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BonDuit Conduit Adhesive: Watertight and Outta Sight

November 10, 2010 by · Leave a Comment
Filed under: Adhesives, Raceway, Duct and Conduit 

bonduit conduit adhesiveThey say that a conduit run is only as strong as its adhesive. Okay, well, maybe they don’t say that, but it’s true! Pretty much anything out there is only as strong as it’s weakest point, and when it comes to conduit, that would be the joint (or joints) where separate pieces of conduit are spliced together.

I may be getting a little too basic here, but the main point of conduit, its raison d’etre, is to protect cables and wiring. That’s it. Sure, it helps get them from one place to the next, but the real deal is the way it serves as armor against water, chemicals, and sharp things. If the bad stuff finds even one weak spot in the conduit where it can weasel its way in, the whole game’s up. Conduit itself, when not severely abused, is more than up to the task of sealing out water and corrosive agents, but the adhesive and fittings that join conduit runs have to be pretty good to keep up. Here’s one adhesive that can really hold its own.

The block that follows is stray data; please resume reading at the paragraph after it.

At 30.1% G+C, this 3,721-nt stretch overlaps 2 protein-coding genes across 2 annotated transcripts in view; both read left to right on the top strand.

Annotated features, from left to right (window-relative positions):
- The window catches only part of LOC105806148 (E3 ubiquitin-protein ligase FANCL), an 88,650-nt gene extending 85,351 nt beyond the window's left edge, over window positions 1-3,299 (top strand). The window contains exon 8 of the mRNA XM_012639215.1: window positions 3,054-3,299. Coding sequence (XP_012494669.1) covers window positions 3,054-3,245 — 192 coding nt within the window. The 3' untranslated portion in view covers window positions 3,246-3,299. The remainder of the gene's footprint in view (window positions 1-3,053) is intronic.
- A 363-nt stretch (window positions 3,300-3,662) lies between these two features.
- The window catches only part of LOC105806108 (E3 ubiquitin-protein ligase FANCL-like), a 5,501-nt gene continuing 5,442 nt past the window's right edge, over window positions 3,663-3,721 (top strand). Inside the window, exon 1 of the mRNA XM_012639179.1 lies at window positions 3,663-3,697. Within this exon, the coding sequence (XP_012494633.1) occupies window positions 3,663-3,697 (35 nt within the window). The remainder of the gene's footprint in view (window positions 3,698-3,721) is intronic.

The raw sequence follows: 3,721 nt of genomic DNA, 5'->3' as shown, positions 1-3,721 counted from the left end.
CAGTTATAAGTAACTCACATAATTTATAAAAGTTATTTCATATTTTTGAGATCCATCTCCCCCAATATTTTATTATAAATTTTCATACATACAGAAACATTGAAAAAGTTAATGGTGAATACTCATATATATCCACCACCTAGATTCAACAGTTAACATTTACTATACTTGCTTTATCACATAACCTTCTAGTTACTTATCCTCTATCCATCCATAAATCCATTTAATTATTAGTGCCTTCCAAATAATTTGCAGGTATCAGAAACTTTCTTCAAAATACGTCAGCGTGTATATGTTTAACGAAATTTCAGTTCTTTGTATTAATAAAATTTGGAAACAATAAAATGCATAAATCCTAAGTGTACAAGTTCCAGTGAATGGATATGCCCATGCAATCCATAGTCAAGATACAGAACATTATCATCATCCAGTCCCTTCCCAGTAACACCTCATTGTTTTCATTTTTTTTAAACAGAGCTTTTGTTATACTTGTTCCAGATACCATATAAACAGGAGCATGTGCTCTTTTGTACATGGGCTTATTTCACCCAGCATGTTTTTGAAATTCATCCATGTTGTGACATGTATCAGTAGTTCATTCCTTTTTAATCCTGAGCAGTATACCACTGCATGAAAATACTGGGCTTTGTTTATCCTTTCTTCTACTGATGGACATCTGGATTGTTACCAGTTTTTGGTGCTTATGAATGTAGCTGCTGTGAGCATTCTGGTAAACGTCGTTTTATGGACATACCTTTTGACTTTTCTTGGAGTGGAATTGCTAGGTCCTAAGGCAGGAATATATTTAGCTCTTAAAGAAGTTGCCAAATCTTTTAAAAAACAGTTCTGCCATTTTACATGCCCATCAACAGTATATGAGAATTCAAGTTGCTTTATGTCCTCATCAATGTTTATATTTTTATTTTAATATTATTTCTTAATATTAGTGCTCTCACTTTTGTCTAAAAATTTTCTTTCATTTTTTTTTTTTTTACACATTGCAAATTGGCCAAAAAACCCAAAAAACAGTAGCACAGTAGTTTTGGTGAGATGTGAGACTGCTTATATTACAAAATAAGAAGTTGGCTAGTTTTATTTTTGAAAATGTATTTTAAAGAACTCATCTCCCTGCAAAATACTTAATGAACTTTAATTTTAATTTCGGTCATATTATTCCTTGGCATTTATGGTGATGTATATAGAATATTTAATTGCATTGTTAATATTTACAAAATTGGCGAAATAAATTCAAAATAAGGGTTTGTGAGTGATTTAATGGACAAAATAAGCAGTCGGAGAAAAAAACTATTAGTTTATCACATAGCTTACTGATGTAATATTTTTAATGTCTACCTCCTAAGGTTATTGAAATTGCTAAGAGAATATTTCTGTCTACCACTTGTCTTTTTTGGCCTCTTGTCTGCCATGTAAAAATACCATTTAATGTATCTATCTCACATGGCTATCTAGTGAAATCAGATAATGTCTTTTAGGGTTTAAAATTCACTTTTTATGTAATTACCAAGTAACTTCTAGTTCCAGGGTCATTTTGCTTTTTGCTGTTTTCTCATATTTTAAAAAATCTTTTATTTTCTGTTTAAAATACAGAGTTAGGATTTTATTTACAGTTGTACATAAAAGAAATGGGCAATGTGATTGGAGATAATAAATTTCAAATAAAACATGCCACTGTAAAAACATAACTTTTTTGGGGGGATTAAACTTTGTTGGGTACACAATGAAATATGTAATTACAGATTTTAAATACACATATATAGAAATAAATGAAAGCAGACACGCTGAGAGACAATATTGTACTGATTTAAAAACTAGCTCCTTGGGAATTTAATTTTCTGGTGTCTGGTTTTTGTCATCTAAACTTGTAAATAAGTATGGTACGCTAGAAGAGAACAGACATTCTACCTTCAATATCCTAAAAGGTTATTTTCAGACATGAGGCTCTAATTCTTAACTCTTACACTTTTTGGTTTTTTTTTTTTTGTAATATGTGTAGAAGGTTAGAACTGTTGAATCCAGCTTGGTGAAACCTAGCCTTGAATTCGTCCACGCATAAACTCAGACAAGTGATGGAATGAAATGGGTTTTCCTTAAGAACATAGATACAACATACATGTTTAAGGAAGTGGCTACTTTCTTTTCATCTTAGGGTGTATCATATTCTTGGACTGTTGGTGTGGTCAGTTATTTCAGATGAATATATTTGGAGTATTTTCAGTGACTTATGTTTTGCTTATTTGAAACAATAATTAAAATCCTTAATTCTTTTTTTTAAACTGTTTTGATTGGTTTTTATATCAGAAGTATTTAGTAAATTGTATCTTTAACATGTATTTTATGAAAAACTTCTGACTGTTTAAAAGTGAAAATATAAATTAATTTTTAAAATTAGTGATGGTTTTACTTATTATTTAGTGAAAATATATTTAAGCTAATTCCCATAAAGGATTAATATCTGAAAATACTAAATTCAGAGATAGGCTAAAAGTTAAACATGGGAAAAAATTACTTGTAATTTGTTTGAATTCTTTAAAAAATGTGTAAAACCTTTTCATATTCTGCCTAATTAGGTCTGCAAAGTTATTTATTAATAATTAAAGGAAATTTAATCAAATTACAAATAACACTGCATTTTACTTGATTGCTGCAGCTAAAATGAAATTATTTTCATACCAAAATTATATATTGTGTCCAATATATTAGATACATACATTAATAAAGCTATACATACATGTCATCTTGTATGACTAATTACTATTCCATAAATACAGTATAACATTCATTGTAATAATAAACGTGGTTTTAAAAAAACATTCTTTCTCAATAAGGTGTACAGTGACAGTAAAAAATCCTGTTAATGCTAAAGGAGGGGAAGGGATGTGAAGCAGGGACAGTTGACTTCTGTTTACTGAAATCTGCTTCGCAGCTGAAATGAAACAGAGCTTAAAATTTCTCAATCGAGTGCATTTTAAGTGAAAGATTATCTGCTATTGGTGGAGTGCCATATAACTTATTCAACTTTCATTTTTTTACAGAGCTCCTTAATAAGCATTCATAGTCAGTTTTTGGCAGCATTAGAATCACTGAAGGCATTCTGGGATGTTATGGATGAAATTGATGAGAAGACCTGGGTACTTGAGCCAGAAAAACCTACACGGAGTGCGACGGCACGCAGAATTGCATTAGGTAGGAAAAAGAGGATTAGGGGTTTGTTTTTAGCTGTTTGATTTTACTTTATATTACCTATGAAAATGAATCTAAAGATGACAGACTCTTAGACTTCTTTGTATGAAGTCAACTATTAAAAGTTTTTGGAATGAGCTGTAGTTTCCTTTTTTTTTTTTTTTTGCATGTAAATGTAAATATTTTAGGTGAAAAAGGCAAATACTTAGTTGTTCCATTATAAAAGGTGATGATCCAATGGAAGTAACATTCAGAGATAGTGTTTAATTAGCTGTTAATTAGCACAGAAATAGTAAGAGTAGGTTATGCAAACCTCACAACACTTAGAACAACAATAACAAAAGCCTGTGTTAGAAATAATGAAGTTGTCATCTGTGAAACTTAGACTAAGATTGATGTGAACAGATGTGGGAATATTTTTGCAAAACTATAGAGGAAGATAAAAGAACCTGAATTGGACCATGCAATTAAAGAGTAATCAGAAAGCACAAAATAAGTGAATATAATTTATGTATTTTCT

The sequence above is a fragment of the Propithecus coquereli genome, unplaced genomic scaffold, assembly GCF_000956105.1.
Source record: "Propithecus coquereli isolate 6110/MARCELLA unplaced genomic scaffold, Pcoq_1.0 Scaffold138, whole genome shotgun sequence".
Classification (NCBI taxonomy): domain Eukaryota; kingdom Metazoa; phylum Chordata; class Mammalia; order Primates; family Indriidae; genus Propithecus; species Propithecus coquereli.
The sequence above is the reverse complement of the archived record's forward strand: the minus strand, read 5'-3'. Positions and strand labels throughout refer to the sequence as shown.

Meet the cleverly-named BonDuit® Conduit Adhesive by American Polywater. It’s an accomplished multitasker that plays very nicely with PE, PVC, metal and composite conduits, and, when properly applied, creates a completely airtight, watertight joint to keep cables safe. The cured product also has a very high tensile strength, so it can stand up to quite a bit of bad weather and abuse without budging.

I know what you’re thinking: adhesives with those types of super powers usually come in several parts, and are a pain to mix and apply. Yes, BonDuit is made up of two separate components, but they aren’t frustrating or messy to mix, thanks to the special mixing nozzle applicator that automatically does the job for you. You just pull the applicator trigger, and the nozzle will do all the rest for you, mixing the two components in perfect proportion before laying down a bead of the final product. Not bad at all. To almost quote my favorite kid in the world, it’s “easy peasy… ummmm… adhesive squeezy.”